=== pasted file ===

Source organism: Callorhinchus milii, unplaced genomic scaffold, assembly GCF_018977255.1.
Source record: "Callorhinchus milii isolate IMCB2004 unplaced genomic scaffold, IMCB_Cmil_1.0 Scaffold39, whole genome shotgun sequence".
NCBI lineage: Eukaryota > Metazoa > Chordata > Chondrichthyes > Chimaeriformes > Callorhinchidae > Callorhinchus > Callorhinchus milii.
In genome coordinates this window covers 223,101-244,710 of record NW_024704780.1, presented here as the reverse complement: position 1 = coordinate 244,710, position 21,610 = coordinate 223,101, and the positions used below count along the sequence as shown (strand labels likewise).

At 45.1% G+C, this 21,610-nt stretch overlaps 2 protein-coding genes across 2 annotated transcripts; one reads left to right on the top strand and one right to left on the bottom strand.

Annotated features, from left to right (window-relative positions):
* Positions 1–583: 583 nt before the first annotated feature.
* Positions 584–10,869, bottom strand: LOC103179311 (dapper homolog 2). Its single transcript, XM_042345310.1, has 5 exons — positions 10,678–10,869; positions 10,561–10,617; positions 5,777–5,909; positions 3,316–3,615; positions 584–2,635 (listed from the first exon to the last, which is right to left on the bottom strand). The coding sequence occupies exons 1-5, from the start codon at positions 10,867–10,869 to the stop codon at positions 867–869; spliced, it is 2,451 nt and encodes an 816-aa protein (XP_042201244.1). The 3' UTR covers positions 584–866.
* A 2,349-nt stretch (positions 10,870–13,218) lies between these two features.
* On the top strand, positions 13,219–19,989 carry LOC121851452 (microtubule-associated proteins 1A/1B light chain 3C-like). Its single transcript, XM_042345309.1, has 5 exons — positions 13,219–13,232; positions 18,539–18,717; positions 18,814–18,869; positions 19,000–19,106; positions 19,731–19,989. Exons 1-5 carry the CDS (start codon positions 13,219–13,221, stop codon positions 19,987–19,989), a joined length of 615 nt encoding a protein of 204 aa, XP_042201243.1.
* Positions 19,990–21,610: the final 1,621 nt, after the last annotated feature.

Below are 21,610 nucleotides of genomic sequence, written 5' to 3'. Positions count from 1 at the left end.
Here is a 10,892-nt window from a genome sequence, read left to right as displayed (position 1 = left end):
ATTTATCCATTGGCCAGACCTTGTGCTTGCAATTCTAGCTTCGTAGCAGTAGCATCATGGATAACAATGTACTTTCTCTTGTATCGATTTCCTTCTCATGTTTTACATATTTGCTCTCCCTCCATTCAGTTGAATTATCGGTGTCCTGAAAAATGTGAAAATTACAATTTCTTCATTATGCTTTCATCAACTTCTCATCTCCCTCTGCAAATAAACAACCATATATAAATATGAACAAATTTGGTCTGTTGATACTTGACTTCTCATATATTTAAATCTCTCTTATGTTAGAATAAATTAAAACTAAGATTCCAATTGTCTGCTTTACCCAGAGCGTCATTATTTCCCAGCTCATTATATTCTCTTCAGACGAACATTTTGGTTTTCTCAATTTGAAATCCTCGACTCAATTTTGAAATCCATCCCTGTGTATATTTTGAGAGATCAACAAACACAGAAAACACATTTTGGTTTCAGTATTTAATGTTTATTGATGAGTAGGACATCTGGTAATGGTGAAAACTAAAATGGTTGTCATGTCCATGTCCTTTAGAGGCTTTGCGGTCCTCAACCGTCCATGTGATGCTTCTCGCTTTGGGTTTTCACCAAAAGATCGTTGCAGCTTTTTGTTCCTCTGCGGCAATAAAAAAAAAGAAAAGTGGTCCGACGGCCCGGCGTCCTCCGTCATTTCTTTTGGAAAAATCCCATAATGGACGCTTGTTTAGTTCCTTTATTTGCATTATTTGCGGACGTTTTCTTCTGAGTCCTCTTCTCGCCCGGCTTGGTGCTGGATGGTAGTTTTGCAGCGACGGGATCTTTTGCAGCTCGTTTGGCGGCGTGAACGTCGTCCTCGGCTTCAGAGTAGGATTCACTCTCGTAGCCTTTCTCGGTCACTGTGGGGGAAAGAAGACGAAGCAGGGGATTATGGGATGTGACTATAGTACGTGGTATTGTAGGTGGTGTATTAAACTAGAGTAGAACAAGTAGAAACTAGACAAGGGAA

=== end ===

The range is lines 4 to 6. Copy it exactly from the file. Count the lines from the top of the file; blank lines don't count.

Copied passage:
In genome coordinates this window covers 223,101-244,710 of record NW_024704780.1, presented here as the reverse complement: position 1 = coordinate 244,710, position 21,610 = coordinate 223,101, and the positions used below count along the sequence as shown (strand labels likewise).

At 45.1% G+C, this 21,610-nt stretch overlaps 2 protein-coding genes across 2 annotated transcripts; one reads left to right on the top strand and one right to left on the bottom strand.

Annotated features, from left to right (window-relative positions):